July 5, 1998 | By: Ellen Brightwell

The combination of healthy food choices and regular physical activity -- not a hamburger and French fries -- will help children and teenagers lose weight and keep it off. And by setting an example parents can help their children achieve this goal.

"The focus of growing children's weight management should be to eat an adequate amount of a variety of foods and increase physical activity. Young children shouldn't restrict calories to achieve a healthy weight because this practice can retard or stunt growth as well as impair learning," Sandra Bastin, Extension food and nutrition specialist with the University of Kentucky College of Agriculture.

"Setting a good example of healthful eating habits and regular physical activity is one of the best ways for parents to help children make weight management a lifetime habit," Bastin added. "Use the Food Guide Pyramid as the foundation for meals and snacks to add variety to the diet and give children the nutrients needed for growth and development.

"To increase variety in your children's diets, gradually offer new foods at mealtime. While children might not like them at first, research shows that repeated exposure to new foods increases acceptance of them."

Parental example also will help children make regular physical activity a lifetime habit, according to Bastin.

"Children whose parents exercise or participate in vigorous recreational activities tend to be more active themselves," she said. "Make physical activity a routine part of your family's lifestyle for 20-30 minutes at least three times a week. To maintain your children's interest and participation, choose a variety of fun activities such as hiking, nature walks, camping or canoeing trips, swimming or bicycling."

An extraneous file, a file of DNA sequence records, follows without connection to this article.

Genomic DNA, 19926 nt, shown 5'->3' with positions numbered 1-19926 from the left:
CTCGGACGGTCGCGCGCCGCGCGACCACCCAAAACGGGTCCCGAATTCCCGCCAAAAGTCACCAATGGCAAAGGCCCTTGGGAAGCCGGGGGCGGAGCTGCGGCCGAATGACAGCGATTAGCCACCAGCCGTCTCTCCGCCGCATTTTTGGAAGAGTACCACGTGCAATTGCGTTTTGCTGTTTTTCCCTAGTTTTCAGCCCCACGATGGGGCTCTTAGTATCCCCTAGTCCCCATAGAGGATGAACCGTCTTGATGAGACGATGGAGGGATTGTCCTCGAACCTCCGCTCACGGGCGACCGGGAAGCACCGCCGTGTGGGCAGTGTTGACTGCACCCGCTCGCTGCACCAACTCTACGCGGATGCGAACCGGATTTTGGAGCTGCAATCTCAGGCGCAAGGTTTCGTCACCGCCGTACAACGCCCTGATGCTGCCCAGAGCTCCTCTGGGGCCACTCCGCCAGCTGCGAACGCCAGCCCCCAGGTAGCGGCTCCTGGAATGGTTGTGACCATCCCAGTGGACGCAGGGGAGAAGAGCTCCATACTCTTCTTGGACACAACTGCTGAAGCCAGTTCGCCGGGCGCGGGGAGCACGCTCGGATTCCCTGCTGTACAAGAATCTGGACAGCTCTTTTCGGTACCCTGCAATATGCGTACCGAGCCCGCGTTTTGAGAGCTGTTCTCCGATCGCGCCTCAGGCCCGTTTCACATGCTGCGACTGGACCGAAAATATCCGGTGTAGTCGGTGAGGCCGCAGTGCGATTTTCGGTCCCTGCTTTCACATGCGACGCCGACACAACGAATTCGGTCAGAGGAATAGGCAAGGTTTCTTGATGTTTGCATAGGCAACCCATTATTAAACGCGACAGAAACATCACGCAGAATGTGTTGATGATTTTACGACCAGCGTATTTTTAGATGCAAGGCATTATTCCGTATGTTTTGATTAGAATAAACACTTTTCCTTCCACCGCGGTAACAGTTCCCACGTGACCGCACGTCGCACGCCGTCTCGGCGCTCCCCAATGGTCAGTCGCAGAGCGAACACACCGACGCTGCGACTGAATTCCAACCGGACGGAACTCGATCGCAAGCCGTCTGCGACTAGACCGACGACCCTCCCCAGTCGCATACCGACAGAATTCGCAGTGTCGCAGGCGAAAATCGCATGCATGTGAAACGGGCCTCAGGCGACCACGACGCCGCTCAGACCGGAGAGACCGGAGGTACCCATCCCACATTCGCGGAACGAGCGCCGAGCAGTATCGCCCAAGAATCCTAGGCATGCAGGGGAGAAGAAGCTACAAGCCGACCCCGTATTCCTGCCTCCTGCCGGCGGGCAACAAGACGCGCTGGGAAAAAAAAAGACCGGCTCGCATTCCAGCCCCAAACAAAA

In addition to helping children manage weight, regular physical activity increases strength and coordination, reduces stress, and builds self-confidence, according to the American Dietetic Association.

Another reason weight management is important is that obesity is a common problem for American children, according to Bastin.

"One in four American children is overweight," she said. "Obesity increases the risk of chronic health problems such as heart disease, diabetes, high blood pressure and some types of cancer in children as well as adults."

Bastin gave these tips to help children develop healthful eating habits:

* Plan regular meals and shacks. Discourage eating between meals and snacks.

* Teach children to eat slowly and pay attention to eating. This helps them to realize when they are full and prevents overeating.

*Keep a variety of low-calorie foods on hand. Fruits, vegetables, whole-grain crackers or bread, and other high-fiber foods are a good choice because they are healthful and filling. However, don't remove all high-calorie, high-fat foods from your children's diets as this may cause them to go overboard on "sneaked snacks." Moderation is the key.

Contact: 

Writer: Ellen Brightwell
(606) 257-1376

Source: Sandra Bastin
(606) 257-1812